The only reason Star Wars came to bear on that afternoon was because I believed I was getting it instead of Pete’s Dragon. Falsely, but believed whole heartedly nonetheless. If I don’t see that poster on the way in, Pete’s Dragon might be one of my all time favorite movies … ahhh, maybe not, but you get the point. When I expected one thing and got another, I was pissed. This was an isolated incident, so how does it translate to an overall state of ungratefulness? Do I live with a general belief that I deserve something more? My life is Pete’s Dragon when it should be Star Wars. There’s a word for this. Entitled. It’s an ugly word. It’s what gets some turning to an absurd line when special demands are denied: “Do you know who I am?” Yeah yeah, I know who you are. Now, get your ass back in line like everyone else.
And so what is at the root of Do you know who I am guy? The question itself is revealing. Isn’t it what we believe about ourselves? More specifically, our belief in the self-aggrandized version of ourselves. An inflated sense self-importance? Somehow, we’ve gottin’ it in your heads that we are more important than others standing in line. And as deplorable as that sounds, isn’t this more or less the default setting for all of us?
I got news for you self, and it’s not really news: You’re not that important. One day, sooner than you think, you will be no more. And when that day comes, if you’ve lived well, a few will cry for you. And just as their tears dry, so will the memory of you evaporate. And if you understand this, you’ll know this isn’t sad. It’s not tragic. You’ll let go of self-importance. Cease from asking, “Do you know who I am?” You’ll not need a lifeless statue erected in your name to realize that you are far more valuable than you’ve ever dared to believe. Nor will you need the idiocy of a discolored, bronze image, staring blankly into nothing, a glorified perch for birds to be comforted by the reality that you’re far less important than your fragility has demanded. And maybe, forgetting that you deserve anything, forgetting that you’re entitled to more than they, you’ll sit back and be thankful for Pete’s Dragon.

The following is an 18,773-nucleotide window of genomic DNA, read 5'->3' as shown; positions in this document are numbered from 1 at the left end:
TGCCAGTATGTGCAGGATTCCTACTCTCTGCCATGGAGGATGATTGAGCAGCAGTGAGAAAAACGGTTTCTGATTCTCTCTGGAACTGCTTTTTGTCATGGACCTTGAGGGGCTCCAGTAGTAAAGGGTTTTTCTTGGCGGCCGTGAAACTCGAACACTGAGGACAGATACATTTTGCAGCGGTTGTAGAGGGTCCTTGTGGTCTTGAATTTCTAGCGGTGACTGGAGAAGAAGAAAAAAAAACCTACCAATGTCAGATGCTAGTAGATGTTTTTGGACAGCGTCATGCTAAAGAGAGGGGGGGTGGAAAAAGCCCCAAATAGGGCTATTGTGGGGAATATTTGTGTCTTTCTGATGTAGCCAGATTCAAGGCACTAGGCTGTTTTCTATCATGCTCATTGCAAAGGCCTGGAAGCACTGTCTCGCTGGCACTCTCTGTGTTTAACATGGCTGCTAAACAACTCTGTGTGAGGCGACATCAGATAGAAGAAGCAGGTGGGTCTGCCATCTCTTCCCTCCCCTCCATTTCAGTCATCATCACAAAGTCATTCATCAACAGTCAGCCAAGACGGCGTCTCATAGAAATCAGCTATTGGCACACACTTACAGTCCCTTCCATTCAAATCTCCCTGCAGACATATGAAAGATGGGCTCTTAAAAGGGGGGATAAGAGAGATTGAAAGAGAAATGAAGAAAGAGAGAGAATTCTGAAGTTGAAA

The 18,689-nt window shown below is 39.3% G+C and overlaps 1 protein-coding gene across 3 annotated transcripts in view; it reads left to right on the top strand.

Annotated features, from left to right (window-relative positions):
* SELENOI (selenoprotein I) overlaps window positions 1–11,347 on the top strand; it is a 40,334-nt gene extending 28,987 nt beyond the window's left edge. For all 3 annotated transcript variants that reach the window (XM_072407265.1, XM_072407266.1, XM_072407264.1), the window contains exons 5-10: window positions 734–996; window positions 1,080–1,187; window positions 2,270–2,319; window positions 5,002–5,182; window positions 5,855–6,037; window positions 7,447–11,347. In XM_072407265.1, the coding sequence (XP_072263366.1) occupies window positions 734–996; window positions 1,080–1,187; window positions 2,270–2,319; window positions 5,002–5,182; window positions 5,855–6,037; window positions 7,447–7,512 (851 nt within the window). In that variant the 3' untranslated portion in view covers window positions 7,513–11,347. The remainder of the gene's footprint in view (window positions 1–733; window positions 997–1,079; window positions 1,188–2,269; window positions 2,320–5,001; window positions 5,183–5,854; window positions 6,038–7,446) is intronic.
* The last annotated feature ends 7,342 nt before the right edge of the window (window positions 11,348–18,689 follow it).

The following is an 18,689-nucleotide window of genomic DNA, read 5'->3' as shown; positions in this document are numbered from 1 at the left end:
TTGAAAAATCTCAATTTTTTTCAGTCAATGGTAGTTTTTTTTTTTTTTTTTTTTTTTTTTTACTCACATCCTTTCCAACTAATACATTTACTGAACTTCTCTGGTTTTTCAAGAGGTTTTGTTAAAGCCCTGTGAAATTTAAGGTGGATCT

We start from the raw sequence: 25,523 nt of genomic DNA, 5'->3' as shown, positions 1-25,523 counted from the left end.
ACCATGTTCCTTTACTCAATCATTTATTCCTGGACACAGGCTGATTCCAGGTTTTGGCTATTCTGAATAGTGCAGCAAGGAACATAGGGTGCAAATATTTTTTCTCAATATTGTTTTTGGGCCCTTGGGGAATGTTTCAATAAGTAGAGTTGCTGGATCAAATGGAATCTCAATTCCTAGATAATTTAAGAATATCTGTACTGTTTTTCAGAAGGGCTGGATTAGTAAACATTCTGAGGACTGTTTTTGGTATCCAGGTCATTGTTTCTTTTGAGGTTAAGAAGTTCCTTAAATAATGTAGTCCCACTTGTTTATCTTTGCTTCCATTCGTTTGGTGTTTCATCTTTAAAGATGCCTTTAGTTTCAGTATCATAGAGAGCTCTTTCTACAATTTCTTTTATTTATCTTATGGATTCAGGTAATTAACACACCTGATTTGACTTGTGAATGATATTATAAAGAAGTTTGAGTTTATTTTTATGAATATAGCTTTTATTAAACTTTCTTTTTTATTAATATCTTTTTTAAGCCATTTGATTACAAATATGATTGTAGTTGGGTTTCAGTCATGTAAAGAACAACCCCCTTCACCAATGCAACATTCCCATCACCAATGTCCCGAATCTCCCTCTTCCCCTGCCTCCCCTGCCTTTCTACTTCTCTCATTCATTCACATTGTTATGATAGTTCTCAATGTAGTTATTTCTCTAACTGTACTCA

And c’mon really, how much better is Star Wars than Pete’s Dragon?
December 3rd, 2014 § Leave a Comment
Pete’s Dragon was one of the great disappointments of my life. The partial animation, musical of a jolly dragon frolicking with a couple of kids. Really. I’m not making that up. It’s what I remember, at least. Look, it was a long time ago. And at the time, I could barely speak a word of English, let alone follow a full length film. And even if I could, I was too bent to make an effort.
I’m pretty sure it was a field trip. I don’t remember anything leading up to it. I don’t remember looking forward to it. The bus ride. Nothing. The first thing I remember of that day was seeing the Star Wars movie poster outside the theatre. My brother was with me, and I remember turning to him, wide eyed, “StaaAAH WaahhSSEH!” We were straight outta Seoul, but we weren’t living under a rock. In 1977, there wasn’t anything bigger than Star Wars. And as far as I knew, we were walking into a theatre to watch it. I wanted to run around in circles, jumping and screaming.
Barely able to contain myself, I took a seat in the theatre. The lights finally dimmed. “StaaAAH WaahhSSEH.” Into this space of unparalleled anticipation entered a fat, green, stupid dragon. “Huh? Okay, this must be … wait. What? No. No. No. No!” In the first thirty minutes of Pete’s Dragon, I went through my own stages of grief: Shock. Question. Denial. Anger. Resignation.
Pete’s Dragon was one of the great disappointments of my life. But it shouldn’t have been. I was at the movies! First time ever. And not on any day, but on a school day. Any movie is better than a day at school. There were plenty for which to be thankful, and yet it was one of my greatest disappointments. Why? Star Wars, that’s why. When I thought I was getting something better, the good I got was worse than nothing.
After a weekend of pondering the act of giving thanks, I wonder if the ease of it eludes me because I still think I should be getting Star Wars instead of Pete’s Dragon.